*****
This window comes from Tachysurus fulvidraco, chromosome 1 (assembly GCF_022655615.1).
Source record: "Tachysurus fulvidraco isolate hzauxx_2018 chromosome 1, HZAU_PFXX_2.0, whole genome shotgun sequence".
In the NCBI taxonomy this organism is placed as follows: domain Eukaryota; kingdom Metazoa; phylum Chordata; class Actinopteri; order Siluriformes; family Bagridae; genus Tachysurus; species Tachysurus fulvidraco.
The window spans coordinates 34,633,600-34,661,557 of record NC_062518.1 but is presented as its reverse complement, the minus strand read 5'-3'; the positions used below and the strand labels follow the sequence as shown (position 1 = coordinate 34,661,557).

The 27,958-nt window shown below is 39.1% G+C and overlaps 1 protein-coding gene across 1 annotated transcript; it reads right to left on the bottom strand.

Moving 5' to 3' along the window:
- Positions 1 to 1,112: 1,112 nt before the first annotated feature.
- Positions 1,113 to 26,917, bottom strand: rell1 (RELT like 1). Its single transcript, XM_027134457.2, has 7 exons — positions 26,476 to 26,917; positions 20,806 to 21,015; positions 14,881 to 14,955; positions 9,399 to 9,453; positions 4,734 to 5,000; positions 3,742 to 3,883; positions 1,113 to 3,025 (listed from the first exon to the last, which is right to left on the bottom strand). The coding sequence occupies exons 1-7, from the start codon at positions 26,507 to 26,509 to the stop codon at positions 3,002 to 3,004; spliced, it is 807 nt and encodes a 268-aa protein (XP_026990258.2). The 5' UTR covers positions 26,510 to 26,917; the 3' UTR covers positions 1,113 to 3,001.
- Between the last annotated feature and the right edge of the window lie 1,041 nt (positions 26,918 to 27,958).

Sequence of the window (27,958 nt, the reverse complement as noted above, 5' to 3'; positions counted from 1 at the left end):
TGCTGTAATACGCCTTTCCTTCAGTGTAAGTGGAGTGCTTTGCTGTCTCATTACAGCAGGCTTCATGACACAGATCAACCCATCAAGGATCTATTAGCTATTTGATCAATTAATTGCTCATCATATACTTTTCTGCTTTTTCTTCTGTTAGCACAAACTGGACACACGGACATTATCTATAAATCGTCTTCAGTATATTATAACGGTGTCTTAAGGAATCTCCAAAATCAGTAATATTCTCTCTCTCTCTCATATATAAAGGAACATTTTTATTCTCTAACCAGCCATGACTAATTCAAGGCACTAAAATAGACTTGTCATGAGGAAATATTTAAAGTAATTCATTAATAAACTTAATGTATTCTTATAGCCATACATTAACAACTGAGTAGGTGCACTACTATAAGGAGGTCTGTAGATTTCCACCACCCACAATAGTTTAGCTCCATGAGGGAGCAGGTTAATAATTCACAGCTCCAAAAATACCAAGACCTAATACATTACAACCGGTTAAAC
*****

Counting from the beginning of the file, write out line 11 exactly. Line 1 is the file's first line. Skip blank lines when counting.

TGCTGTAATACGCCTTTCCTTCAGTGTAAGTGGAGTGCTTTGCTGTCTCATTACAGCAGGCTTCATGACACAGATCAACCCATCAAGGATCTATTAGCTATTTGATCAATTAATTGCTCATCATATACTTTTCTGCTTTTTCTTCTGTTAGCACAAACTGGACACACGGACATTATCTATAAATCGTCTTCAGTATATTATAACGGTGTCTTAAGGAATCTCCAAAATCAGTAATATTCTCTCTCTCTCTCATATATAAAGGAACATTTTTATTCTCTAACCAGCCATGACTAATTCAAGGCACTAAAATAGACTTGTCATGAGGAAATATTTAAAGTAATTCATTAATAAACTTAATGTATTCTTATAGCCATACATTAACAACTGAGTAGGTGCACTACTATAAGGAGGTCTGTAGATTTCCACCACCCACAATAGTTTAGCTCCATGAGGGAGCAGGTTAATAATTCACAGCTCCAAAAATACCAAGACCTAATACATTACAACCGGTTAAAC